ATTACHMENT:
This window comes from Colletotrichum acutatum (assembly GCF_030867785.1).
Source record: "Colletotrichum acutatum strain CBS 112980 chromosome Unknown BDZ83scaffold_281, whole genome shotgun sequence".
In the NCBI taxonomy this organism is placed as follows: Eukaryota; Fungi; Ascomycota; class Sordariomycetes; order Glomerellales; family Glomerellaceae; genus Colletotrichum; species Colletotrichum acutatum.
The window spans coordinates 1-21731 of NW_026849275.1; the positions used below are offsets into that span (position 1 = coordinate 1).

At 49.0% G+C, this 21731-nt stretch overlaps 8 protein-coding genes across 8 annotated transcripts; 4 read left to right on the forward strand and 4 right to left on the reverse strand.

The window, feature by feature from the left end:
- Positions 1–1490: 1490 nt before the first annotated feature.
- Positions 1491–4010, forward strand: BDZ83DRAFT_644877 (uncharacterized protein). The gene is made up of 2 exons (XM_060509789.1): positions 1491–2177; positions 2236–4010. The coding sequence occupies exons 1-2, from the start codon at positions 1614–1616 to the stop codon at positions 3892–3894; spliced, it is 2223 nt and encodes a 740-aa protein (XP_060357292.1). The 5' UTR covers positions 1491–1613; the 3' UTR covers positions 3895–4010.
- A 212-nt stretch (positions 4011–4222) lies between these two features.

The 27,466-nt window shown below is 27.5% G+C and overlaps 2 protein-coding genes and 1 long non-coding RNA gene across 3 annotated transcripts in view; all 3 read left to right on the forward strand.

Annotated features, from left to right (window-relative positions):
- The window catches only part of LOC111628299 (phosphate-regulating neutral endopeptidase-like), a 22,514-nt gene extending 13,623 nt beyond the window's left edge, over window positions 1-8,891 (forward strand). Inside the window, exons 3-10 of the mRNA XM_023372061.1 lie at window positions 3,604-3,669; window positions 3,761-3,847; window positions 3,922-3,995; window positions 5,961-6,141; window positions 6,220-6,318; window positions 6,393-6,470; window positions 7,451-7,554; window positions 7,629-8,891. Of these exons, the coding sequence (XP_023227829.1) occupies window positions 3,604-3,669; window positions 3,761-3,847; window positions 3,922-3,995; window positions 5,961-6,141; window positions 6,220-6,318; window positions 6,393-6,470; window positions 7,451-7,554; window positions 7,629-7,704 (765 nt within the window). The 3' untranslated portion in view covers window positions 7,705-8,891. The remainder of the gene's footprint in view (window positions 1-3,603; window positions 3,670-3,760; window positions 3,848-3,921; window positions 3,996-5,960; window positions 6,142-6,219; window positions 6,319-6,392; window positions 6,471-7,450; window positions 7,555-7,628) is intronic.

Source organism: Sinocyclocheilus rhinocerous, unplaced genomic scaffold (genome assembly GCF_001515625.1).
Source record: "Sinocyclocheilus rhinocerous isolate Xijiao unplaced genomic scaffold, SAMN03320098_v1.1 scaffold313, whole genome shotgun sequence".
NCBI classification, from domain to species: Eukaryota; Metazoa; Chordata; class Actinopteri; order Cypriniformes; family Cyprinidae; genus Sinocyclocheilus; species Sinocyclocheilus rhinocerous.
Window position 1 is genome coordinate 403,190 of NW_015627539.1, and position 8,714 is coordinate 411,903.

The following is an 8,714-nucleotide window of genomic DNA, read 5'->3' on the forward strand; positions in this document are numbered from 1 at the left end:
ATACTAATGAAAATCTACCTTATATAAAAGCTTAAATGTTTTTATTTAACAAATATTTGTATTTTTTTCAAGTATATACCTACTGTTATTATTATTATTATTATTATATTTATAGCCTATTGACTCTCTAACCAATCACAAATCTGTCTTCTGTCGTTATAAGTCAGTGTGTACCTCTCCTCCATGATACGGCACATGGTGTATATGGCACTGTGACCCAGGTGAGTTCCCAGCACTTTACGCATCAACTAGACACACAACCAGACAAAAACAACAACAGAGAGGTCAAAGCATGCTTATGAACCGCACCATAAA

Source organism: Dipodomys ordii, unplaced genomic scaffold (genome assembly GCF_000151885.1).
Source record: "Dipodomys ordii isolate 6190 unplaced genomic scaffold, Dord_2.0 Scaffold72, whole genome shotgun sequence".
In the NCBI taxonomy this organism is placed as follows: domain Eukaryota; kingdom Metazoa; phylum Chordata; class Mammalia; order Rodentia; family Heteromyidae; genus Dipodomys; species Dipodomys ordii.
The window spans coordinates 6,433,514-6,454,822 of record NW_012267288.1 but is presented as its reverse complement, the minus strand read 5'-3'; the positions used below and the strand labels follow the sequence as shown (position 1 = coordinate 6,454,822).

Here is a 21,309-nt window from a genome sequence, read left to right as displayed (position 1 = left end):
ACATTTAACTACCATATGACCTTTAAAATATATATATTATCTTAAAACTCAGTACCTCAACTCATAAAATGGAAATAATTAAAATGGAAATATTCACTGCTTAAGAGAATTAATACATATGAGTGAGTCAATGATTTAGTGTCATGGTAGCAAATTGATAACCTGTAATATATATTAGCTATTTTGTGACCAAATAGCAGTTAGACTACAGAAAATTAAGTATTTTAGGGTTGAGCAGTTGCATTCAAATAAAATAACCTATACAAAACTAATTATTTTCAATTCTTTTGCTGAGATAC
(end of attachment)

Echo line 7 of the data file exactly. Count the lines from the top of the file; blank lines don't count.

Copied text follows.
- Positions 1–1490: 1490 nt before the first annotated feature.